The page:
DIRECTED BY: Ingmar Bergman
PLOT: A disillusioned knight and his cynical squire return to a 14th century Sweden ravaged
by the Black Plague; Death comes for the knight, but he entices the Reaper to play a game of chess for his soul.
WHY IT MIGHT MAKE THE LIST: The Seventh Seal is undoubtedly a great movie, but its weirdness is in doubt. In fact, trying to decide if this film is strange enough to make it on the List almost makes me feel like Antonius Block wondering if there’s a God out there. As an existential allegory, the film has a significant amount of unreality in its corner; although much of the movie is a starkly realistic portrait of medieval life, Bergman often ignores logic in minor ways when necessary to make his larger metaphorical points. He also incorporates the fantastic in one major way, by making Death a literal character in the film, a “living, breathing” character who not only plays chess but also poses as a priest and chops down a tree with his scythe. That’s not much weirdness to go on, though, and the best external support I can find for considering the movie “weird” is the fact that it’s been (inaccurately) tagged with “surrealism” on IMDB. I’m torn; the weird movie community will need to chime in on this one.
COMMENTS: The Seventh Seal has a big, imposing reputation as a masterpiece of world cinema, but if you haven’t seen it yet, you may be surprised to find that most of what you think you know about it is wrong. In the first place, it’s not nearly as gloomy as you may have heard. True, every frame of the film is suffused with the foreknowledge of death—Bergman is very in-your-face with his message that you are going to die, and it’s going to be horrible—but the grim scenes alternate with lighthearted, comic ones. The entire dynamic between the drunken smith Plog, and his unfaithful wife Maria, and her unlucky paramour Scat, for example, has a tone of bawdy Shakespearean comedy. The idyllic scenes where the knight enjoys a meal of milk and wild strawberries with the juggler Jof and his family have a warmth that temporarily drives away the chill—even though there is a skull peering over the picnickers’ shoulders. The movie is also not as challenging or enigmatic as you may have been led to believe. While Seal is an allegory, it’s not exactly an obscure one: you don’t need to scratch your head and try to figure out which character represents death. It’s the guy in the black robes with the skull face who says, “I am Death.” Characters have deep thoughts about the meaning of life, but they don’t hide them under layers of poetic obfuscation: they say exactly what they think (in fact, they say what we all sometimes think, but are afraid to say out loud). One final thing that may surprise you is that, despite the fact that the knight’s chess game with Death makes a powerful plot hook, Max von Sydow‘s troubled paladin doesn’t dominate the film. The Seventh Seal is a true ensemble piece, full of episodes and subplots that simultaneously evoke a believable medieval milieu and give each cast member a moment to shine. There’s Bergman’s recreation of what a Dark Ages variety show might have looked like, an amazing pageant of flagellants, and a minor villain who threads his way in and out of the story and gets his comeuppance. Von Sydow’s performance is actually a bit theatrical, and the best thing about it is the way at a mere twenty-six years of age he projects a much older figure, one who’s been crushed by the weight of the world. As the earthy squire, Gunnar Björnstrand, a calmly atheistic counterpoint to von Sydow’s tormented agnostic, makes a bigger impression. He’s more nuanced than the one-note knight, capable of singing a bawdy song one moment and rescuing a damsel in distress the other, and we suspect that Bergman admires the squire’s unflinching defiance of death and refusal to grasp at existential straws (even when he’s about to fall into the void, he exults that he is still able to roll his eyes and wiggle his toes). One thing about the film that doesn’t belie its reputation, of course, is the imagery. Gunnar Fischer’s cinematography, with its many subtly unnatural lighting schemes, is a triumph. The bookend images of Death playing chess, then leading his new conquests on a macabre dance on a hillside by a fjord, burn themselves into your mind’s eye and endure through the ages. There’s a reason they’ve been parodied in everything from Woody Allen’s Love and Death to Bill & Ted’s Bogus Journey, and it’s not because they’re risible or easily forgotten.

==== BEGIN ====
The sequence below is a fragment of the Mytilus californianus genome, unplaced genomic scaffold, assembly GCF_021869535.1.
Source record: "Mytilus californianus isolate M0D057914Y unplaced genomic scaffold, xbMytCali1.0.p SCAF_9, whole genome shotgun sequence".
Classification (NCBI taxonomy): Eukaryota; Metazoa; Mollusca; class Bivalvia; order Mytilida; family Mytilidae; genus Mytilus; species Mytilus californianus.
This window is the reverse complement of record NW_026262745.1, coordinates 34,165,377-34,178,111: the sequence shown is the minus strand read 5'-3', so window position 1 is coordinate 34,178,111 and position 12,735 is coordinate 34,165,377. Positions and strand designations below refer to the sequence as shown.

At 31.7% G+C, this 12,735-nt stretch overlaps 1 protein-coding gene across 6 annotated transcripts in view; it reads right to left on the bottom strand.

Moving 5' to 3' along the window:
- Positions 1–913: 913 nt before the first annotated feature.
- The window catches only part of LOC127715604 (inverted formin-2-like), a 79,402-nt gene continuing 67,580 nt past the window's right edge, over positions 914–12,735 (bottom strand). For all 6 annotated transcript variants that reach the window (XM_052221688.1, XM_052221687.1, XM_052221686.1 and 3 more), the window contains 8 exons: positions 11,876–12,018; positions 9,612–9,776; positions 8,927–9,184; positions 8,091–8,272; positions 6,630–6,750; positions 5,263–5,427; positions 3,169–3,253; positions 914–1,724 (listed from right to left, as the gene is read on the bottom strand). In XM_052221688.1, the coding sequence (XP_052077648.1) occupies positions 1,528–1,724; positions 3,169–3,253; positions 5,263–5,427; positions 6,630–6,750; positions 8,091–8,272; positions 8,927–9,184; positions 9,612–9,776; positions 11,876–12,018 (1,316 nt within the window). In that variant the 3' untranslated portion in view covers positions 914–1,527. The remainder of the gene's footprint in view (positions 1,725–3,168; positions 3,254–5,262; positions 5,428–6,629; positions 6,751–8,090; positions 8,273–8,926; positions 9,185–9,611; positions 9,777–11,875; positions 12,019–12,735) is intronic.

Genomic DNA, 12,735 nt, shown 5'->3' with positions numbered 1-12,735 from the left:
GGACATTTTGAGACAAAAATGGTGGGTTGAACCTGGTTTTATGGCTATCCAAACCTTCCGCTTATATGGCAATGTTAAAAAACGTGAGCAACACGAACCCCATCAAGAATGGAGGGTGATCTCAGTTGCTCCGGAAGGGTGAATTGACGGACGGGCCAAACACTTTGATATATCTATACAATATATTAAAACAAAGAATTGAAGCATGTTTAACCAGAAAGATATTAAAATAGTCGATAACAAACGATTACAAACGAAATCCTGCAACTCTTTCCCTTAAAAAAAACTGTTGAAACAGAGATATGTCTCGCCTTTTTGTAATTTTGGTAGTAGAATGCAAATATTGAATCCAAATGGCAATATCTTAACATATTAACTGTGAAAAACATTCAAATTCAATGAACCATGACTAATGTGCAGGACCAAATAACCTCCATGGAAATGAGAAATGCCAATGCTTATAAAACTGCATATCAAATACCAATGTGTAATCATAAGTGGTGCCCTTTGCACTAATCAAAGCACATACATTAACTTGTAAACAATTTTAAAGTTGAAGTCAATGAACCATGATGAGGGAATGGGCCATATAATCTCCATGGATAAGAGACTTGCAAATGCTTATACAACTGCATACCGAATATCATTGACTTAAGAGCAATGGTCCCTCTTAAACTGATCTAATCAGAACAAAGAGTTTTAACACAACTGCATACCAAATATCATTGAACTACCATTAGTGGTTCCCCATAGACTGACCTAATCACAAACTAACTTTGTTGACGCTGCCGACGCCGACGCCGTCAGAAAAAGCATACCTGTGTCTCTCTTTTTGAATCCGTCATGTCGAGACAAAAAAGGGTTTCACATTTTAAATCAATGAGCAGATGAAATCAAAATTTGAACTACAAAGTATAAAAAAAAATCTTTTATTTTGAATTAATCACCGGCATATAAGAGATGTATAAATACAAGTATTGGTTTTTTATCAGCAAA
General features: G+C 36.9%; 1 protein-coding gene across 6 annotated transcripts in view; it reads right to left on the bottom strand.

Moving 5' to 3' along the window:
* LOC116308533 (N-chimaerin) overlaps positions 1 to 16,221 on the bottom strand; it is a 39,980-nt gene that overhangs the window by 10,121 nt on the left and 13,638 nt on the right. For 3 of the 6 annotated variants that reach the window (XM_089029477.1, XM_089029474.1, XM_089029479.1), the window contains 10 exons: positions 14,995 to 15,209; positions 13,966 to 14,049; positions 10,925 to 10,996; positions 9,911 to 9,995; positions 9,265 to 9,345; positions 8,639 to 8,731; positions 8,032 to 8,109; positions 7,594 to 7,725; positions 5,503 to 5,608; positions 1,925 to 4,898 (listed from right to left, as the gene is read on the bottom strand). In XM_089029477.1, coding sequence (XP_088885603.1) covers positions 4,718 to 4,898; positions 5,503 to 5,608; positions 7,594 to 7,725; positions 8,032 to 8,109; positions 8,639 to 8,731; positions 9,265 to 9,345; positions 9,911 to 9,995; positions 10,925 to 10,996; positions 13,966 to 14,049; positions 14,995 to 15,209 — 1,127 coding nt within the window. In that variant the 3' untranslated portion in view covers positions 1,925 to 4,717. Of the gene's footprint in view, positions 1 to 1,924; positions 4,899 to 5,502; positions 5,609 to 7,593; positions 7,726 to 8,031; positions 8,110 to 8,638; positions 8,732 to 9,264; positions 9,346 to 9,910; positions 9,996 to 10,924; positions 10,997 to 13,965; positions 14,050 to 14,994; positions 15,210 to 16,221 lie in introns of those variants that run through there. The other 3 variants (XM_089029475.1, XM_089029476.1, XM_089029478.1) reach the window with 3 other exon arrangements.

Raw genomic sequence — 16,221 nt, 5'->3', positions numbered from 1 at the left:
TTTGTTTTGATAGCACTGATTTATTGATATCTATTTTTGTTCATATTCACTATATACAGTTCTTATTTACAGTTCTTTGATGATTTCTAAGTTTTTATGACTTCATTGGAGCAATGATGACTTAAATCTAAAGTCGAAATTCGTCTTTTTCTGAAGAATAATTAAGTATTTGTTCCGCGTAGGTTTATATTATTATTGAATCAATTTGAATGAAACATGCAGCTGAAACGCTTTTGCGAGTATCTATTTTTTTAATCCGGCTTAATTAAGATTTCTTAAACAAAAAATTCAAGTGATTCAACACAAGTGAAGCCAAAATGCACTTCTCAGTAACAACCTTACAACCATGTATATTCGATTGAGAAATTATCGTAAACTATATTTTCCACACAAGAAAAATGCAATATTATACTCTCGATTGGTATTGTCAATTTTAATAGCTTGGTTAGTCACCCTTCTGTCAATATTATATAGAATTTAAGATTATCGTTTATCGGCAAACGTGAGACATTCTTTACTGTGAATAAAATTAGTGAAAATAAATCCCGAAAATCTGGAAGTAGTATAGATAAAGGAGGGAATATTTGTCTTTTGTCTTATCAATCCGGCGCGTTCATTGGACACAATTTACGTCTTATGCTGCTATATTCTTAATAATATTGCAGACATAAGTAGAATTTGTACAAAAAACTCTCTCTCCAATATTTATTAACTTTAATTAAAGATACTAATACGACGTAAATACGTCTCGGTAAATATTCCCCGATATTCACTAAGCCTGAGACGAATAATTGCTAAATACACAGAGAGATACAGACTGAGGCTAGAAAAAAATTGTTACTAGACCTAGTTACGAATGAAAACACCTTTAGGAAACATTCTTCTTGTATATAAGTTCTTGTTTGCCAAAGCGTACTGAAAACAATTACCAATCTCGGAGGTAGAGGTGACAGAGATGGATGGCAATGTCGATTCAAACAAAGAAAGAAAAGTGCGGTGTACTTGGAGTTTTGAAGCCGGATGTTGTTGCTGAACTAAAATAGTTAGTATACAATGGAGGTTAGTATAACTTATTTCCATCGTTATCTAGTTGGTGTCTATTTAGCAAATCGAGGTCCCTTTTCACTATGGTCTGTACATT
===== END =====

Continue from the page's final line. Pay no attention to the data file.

The Criterion Collection 2-disc DVD contains all the usual bells and whistles plus a bonus feature, the documentary Bergman Island, an 83 minute series of interviews with the venerable director shot after his retirement to the remote island of Fårö.
WHAT THE CRITICS SAY:
“The actor’s faces, the aura of magic, the ambiguities, and the riddle at the heart of the film all contribute to it stature.”–Pauline Kael, The New Yorker
(This movie was nominated for review by “Nightingail,” who said, “it’s on a lot of critics’ lists as one of the greatest movies of all time, but it’s also wonderfully weird, I think :-)” Suggest a weird movie of your own here.)